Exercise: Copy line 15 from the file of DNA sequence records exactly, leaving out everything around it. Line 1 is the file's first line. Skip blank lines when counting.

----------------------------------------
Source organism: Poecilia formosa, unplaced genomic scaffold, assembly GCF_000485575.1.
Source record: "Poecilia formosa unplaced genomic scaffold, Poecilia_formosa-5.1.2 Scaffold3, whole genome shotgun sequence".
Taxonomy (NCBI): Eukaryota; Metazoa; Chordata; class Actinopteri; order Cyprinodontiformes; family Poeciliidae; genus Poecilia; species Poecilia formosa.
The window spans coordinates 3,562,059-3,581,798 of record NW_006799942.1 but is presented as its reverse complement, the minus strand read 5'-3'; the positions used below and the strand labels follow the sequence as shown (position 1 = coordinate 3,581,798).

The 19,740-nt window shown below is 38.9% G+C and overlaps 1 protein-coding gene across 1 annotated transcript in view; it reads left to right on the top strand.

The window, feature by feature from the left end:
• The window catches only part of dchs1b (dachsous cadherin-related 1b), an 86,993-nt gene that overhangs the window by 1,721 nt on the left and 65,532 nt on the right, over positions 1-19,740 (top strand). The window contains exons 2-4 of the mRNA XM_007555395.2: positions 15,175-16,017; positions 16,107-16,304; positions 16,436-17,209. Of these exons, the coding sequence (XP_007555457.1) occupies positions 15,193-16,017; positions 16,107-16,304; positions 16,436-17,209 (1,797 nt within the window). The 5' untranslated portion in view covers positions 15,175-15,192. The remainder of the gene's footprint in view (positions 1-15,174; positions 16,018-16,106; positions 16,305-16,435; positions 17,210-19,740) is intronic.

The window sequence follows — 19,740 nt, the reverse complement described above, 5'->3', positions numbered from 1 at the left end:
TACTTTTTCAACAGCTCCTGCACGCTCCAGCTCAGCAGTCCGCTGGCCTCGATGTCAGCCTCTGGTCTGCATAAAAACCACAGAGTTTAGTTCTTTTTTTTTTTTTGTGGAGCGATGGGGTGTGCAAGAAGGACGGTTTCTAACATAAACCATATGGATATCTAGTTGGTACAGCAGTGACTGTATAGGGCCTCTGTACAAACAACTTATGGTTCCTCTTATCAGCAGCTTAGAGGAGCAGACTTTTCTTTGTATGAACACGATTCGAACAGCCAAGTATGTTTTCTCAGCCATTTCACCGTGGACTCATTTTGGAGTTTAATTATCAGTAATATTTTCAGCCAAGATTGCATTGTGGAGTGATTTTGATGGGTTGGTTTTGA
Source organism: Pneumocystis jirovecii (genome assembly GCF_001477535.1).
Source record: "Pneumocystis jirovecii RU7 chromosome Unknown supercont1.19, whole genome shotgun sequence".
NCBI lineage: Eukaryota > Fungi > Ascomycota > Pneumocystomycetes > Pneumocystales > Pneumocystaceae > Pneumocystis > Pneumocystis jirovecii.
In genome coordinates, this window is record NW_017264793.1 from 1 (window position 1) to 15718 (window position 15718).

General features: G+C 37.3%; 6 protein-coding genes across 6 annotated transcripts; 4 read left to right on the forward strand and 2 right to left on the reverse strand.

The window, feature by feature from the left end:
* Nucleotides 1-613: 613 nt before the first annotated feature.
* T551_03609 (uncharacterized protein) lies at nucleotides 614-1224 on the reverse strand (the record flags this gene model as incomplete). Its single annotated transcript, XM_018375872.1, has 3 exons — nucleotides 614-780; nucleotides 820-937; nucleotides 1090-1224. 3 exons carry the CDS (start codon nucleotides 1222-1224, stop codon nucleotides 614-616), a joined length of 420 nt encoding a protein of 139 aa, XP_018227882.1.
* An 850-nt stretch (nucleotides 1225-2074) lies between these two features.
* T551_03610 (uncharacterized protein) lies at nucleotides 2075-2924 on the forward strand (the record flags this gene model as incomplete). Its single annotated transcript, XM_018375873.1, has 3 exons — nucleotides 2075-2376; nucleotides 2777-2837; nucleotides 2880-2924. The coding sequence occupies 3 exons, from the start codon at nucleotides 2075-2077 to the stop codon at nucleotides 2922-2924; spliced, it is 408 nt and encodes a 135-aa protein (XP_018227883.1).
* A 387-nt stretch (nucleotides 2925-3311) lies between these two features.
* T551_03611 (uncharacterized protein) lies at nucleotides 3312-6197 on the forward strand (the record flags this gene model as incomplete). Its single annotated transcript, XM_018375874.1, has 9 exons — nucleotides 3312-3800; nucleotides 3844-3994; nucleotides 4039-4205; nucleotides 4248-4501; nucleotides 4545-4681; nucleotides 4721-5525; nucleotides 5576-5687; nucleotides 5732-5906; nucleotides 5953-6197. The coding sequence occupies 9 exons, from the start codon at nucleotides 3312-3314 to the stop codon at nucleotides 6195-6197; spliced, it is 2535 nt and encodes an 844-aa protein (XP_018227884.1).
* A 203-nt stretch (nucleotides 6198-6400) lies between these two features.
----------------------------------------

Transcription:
The window, feature by feature from the left end: